Under Meet the alumni, Meet the trustees, Uncategorized,

Daphne Clifton is an Executive Coach, Associate Speaker for the London Institute for Contemporary Christianity and former student of St Augustine’s, ordained in 2017. She has been on the Board of Trustees for St Augustine’s College of Theology since 2019, and we talked to her about her role.

I’m an Executive Coach, with over 25 years’ experience in media, sales and marketing. I bring that experience to many high achievers in the private and public sector clients to help them reach, and exceed, their goals. I love coaching, and I like to say that I love my clients to success.

I’m also an Associate Speaker at LICC where I specialise in Evangelism in the workplace. My seminars focus on giving people the confidence to speak about their faith, share it and keep their faith going during the working week; and are designed to encourage, motivate and inspire the Church community to support each other in whatever environment they operate.

During my three year period as non-stipendiary curate at a local church in Lee, I have been blessed to enjoy a powerful mix of work and an active faith which permeates all aspects of my life. In all my work, I aim to be God-centred, encouraging people into lifelong freedom, wholeheartedness and confidence.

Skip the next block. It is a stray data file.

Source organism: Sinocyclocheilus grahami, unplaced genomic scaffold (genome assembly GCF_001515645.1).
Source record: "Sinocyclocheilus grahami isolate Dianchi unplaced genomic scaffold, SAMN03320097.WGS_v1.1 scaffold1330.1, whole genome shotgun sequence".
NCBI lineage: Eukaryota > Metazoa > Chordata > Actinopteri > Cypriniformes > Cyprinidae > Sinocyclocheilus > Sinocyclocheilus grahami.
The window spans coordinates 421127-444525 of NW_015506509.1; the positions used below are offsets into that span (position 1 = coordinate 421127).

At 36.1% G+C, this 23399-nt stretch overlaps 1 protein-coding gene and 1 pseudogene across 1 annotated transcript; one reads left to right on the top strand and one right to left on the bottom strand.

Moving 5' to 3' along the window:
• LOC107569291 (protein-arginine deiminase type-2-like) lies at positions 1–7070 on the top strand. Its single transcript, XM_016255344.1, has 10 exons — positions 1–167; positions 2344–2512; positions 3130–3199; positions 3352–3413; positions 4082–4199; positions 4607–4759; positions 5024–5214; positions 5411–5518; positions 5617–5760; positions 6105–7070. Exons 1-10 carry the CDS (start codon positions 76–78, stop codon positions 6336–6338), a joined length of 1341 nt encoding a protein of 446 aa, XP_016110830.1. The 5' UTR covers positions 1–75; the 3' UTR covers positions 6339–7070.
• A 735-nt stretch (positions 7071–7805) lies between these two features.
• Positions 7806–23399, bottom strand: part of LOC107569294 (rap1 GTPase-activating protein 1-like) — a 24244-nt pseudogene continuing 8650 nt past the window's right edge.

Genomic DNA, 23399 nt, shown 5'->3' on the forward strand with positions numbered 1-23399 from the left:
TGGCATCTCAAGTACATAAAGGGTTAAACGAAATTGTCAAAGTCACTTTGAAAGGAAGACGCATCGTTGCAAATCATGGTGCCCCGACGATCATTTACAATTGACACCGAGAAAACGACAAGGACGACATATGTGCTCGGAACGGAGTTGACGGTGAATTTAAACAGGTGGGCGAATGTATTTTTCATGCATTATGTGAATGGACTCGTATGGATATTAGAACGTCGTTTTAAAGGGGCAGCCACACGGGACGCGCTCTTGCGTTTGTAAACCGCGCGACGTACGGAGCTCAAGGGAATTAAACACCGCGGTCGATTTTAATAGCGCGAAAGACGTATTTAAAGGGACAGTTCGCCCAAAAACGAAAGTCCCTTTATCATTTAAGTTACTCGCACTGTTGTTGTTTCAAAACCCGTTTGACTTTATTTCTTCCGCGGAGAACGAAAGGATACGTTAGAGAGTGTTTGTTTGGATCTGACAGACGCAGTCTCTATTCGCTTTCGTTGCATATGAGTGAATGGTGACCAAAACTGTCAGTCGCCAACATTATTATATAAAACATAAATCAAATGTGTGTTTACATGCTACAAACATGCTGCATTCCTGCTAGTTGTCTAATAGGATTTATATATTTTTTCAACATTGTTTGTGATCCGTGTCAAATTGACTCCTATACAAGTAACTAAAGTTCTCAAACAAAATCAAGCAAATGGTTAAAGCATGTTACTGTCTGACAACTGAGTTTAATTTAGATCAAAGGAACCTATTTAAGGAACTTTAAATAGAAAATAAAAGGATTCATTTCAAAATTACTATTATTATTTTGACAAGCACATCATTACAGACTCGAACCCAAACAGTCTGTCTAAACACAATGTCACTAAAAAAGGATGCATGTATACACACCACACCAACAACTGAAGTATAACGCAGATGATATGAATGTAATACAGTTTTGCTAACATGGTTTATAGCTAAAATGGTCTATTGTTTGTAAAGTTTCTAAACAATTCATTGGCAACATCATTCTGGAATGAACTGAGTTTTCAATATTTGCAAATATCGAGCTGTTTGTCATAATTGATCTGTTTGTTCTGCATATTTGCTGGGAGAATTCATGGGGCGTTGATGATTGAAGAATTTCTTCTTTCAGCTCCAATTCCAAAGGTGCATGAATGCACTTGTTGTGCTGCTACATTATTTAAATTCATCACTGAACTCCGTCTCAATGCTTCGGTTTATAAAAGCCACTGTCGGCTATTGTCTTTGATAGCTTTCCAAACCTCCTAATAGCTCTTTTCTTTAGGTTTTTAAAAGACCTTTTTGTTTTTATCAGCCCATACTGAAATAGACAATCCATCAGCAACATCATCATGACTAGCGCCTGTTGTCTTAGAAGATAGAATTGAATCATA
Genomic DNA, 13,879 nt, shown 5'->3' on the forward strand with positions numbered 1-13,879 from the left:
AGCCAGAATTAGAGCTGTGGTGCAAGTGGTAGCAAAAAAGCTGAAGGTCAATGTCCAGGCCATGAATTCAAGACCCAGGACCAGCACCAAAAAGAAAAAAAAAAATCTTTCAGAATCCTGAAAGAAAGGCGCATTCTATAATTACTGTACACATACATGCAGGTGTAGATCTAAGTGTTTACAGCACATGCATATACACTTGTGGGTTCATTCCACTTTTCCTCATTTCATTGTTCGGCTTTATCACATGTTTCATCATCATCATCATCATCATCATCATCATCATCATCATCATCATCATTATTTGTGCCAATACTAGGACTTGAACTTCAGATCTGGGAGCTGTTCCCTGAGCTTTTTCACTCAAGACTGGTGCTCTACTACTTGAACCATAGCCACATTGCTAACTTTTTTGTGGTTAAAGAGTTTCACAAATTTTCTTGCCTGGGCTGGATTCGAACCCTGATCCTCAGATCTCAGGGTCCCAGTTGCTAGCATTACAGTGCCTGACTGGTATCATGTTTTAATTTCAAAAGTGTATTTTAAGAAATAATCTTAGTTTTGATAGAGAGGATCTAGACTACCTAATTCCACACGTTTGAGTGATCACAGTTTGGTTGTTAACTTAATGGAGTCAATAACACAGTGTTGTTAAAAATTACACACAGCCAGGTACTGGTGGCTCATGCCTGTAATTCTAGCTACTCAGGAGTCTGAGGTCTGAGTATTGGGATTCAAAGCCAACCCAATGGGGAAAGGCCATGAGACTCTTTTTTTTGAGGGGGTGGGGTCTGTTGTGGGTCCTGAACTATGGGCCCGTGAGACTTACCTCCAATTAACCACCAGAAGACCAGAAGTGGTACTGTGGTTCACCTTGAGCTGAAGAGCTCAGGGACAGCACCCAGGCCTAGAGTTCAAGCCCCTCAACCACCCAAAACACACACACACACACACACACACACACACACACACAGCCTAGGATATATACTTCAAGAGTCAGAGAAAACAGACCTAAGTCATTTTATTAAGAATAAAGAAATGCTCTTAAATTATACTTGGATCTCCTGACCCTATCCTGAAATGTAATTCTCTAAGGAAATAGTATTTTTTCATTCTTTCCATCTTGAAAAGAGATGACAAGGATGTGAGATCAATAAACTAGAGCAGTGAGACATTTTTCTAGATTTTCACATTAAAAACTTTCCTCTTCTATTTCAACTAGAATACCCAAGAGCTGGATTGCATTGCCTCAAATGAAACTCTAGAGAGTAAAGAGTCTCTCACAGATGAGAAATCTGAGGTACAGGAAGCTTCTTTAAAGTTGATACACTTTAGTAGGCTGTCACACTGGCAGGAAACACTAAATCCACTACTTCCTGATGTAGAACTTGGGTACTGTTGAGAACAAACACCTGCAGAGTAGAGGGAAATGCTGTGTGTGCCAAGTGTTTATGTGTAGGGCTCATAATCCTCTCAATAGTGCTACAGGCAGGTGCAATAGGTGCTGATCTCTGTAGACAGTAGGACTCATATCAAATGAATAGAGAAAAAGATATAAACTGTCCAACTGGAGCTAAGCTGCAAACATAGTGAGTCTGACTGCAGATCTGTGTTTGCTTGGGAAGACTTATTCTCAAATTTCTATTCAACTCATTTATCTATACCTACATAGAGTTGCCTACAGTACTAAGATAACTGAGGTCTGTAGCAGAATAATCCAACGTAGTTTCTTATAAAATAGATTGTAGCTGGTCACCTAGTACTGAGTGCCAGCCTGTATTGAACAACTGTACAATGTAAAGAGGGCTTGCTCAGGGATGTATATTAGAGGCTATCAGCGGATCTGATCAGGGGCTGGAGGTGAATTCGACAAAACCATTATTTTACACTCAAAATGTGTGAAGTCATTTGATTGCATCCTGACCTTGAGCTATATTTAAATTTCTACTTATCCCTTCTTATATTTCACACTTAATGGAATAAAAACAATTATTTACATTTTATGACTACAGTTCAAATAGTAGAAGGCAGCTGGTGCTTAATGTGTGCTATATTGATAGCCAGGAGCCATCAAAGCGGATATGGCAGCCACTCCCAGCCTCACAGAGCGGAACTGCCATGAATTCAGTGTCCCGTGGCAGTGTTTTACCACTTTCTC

My role as Trustee

As a recent former student, I’ve been in a position to experience for myself how St Augustine’s has changed and grown in recent years. My main role as Trustee is to use my professional and personal experience to help guide and shape how we plan and communicate change, in order to keep the College true to its mission, vision and values.

What St Augustine’s brings to formation

When I first arrived as a student, Alan, the Principal, was talking about formation and I didn’t really understand what he meant. We split up into groups and I was sent off to meet Stainless Steve, a tattoo artist, for the afternoon. I didn’t know why, but thought I would go along with it. When I talked to Steve, though, I made the connection, and could see that he was caring pastorally for his clients and customers. I learned that he could teach me about listening to people, that behind every tattoo is a story, and that it’s a helpful way to connect with people.

That was where I learned about formation being part of your whole being. It’s the gift that keeps on giving, and it’s only now, six years later, that I think I am beginning to understand what that means.

One of the things that St Augustine’s brings to formation is an intense experience of it in a short period of time. What it looks like, day-to-day. They put it high on the agenda, and bring it alive in a very practical way. It equipped me to reflect on formation throughout my training and curacy, and reflection remains an important part of my life as a priest and coach.

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